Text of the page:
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My Essentially Fragrant Lemon Polenta Cake

September 11, 2015

lemon polenta

A friend recently introduced me to dôTerra essential oils. I have used essential oils before in my cooking and love the intense flavour that they impart. But there are essential oils and essential oils and then there are fragrant oils.

Fragrant oils are based on artificial chemical perfumes that smell like their counterpart but are not real. Most ‘essential’ oils that you will see in gift shops consist of these. You may also find some that are labelled 100% pure essential oil, but be wary of these too. Cheaper brands will be diluted with carrier oils and have utilised solvent extraction methods, which although technically pure, their therapeutic value will have been undermined.

The oils that I have cooked with in the past were guaranteed to me to be pure and extracted by distillation only. But they were not allowed to be labelled as food grade as they had not been certified by the Australian Therapeutic Goods Association (which is an expensive and lengthy process). Make sure the ones you use are.

Now, I am not an aromatherapist but I do recognise aromatherapy as a legitimate complementary therapy. Aromatherapists, who have to complete a year of study (often in conjunction with another modality), utilise blends of therapeutic essential oils that can be issued through topical application, inhalation or ingestion to stimulate a desired response. Two basic mechanisms are utilised: One is the influence of aroma on the brain, through the limbic system via the olfactory system and the other is the direct pharmacological effects of the essential oils.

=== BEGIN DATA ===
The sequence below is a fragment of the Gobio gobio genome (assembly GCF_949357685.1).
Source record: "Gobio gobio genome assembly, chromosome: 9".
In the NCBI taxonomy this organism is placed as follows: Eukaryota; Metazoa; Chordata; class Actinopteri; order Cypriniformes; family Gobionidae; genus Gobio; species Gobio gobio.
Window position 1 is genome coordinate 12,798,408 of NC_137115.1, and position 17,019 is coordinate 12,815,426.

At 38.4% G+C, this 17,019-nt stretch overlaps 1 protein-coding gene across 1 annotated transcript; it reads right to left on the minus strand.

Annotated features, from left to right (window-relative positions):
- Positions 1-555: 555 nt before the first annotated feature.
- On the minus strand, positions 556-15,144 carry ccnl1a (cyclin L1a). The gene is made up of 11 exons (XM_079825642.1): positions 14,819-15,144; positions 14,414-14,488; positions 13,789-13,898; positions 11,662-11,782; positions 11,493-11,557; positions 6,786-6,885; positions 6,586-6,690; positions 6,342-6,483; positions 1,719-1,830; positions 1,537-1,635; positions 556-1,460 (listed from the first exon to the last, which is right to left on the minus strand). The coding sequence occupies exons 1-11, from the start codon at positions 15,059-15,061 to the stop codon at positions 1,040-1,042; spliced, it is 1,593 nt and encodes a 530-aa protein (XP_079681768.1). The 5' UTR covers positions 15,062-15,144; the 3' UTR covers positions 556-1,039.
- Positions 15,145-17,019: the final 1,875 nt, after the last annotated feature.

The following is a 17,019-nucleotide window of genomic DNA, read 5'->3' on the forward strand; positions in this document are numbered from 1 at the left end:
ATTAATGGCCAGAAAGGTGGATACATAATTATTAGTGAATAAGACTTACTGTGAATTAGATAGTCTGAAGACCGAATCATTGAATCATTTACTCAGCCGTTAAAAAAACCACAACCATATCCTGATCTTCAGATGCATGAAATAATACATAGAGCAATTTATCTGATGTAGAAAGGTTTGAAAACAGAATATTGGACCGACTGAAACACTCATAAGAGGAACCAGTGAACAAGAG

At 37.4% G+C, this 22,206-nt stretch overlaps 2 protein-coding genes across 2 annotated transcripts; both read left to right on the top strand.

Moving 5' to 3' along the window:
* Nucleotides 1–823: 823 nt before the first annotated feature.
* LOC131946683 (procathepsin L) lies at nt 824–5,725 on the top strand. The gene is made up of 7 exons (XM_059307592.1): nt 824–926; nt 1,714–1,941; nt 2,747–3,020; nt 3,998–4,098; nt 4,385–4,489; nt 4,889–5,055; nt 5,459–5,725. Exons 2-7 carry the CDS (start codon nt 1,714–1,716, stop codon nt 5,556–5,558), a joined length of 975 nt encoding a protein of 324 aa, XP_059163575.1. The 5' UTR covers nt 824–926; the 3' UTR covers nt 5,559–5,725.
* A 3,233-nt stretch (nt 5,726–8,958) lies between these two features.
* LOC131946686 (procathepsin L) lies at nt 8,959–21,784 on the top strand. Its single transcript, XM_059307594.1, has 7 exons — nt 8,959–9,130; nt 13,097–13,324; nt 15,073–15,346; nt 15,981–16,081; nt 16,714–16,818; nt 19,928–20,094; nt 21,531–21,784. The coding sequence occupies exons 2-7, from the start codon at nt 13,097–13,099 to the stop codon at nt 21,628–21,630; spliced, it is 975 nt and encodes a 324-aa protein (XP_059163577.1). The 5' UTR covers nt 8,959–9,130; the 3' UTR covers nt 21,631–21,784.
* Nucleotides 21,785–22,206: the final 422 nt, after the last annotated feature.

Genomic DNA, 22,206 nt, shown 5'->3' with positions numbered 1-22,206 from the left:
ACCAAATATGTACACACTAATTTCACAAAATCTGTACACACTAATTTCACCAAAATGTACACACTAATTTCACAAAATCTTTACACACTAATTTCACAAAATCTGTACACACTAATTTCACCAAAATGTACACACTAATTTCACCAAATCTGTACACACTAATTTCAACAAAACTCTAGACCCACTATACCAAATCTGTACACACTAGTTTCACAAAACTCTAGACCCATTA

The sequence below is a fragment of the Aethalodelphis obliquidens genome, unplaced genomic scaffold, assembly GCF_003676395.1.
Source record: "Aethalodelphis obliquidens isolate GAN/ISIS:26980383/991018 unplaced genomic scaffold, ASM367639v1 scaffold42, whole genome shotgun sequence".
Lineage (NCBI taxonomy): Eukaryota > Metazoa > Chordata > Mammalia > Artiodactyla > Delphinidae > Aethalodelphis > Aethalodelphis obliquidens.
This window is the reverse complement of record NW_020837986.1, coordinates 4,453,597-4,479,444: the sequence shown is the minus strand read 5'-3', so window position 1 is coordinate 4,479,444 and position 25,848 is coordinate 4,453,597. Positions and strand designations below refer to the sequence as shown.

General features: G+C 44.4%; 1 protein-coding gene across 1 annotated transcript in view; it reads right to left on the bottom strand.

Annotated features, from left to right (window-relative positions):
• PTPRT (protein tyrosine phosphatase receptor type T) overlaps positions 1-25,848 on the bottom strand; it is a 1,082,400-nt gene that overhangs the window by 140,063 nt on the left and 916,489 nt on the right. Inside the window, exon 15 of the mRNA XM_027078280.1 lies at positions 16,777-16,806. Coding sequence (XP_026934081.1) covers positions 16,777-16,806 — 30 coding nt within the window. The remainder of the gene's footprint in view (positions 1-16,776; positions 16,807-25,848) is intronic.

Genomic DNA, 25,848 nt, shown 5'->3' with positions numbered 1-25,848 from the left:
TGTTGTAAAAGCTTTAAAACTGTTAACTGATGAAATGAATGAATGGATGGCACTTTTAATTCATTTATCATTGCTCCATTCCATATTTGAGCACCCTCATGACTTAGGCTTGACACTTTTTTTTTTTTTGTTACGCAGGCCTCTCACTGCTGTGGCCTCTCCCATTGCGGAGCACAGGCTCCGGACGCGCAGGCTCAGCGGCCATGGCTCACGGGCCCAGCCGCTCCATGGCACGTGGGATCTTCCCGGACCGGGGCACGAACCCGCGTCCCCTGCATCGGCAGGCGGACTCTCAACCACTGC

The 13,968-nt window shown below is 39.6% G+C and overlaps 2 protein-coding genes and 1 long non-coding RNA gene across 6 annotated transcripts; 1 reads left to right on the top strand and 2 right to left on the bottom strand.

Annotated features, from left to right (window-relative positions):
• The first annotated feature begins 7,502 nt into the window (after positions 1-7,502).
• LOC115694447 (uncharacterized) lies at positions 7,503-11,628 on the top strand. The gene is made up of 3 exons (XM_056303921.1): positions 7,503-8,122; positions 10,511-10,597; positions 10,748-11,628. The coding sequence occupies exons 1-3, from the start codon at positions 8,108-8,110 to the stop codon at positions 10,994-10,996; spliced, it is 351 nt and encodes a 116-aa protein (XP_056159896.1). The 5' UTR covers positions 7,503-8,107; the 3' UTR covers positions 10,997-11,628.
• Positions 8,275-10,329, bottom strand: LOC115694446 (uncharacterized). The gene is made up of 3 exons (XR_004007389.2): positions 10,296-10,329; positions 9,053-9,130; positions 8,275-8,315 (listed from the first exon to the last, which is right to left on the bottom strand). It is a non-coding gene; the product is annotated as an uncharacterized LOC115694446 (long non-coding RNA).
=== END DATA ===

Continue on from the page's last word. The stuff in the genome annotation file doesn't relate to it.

My interest is more about taste, and how aroma affects taste! So, I have been doing lots of experimenting!! At a recent morning tea, I put my experiments to the test with my panel of friends (guinea pigs)!

This recipe was the winner of the day. I used a combination of orange oil and lemon oil which really sung out and lifted the cake from delicious to sublime. As some citrus oils are volatile, it’s best to add them when the syrup is not too hot or they will dissipate and lose their aroma. Wait at least 10 minutes and then add them to the syrup – you will need less this way.

This cake is based on a traditional polenta syrup cake, which I often find too grainy on the bite. I like to mill the polenta first for a much lighter smoother consistency.  I have used brown rice syrup rather than sugar which is softer in flavour – and less sweet – you could substitute maple or mild honey if you prefer.

The secret to a good syrup cake is getting a good absorption. This is achieved by adding the hot syrup to a cold cake, or in this case; adding the cold syrup to a hot cake. Always make sure one is cold and the other hot, then you will always get a good soak!

lemondoterra80g fresh lemon juice (about 3 medium lemons)

100g brown rice syrup

20g sugar (optional)

4 drops of lemon oil

4 drops of wild orange oil

100g dry polenta

200g ground almonds

160g light coconut sugar ( I used half Natvia)

rind of 2 lemons

140g butter (or macadamia oil, for dairy-free)

2 teas baking powder

4 eggs

First make the syrup:

Cook the lemon juice, sugar and syrup for 3 minutes on SP 3 at 100°C.  Set aside to cool, stirring through the oils after about 10 minutes. They will evaporate off if added when the syrup is too hot.

Wash and dry the TM bowl.

Mill the polenta on SP 10 for 30 seconds. Add the sugar and lemon rind and mill for another 20 seconds on SP 10.

Add the butter, almond meal, baking powder and eggs and blend on SP 6 for about 15 seconds until light & creamy.

Pour into a 20 – 22cm lined & greased spring-form pan and bake for 35 minutes at 170°C.

Remove from the oven and prick all over with a skewer and then pour the syrup over the top. Leave in the pan to absorb the syrup and cool. Serve with yoghurt or cream.


2 Comments leave one →
  1. September 11, 2015 4:17 pm

    I can certainly vouch for the taste, texture and flavour of this cake. It is magnificent Sarah. Great photo too, by the way. 😄

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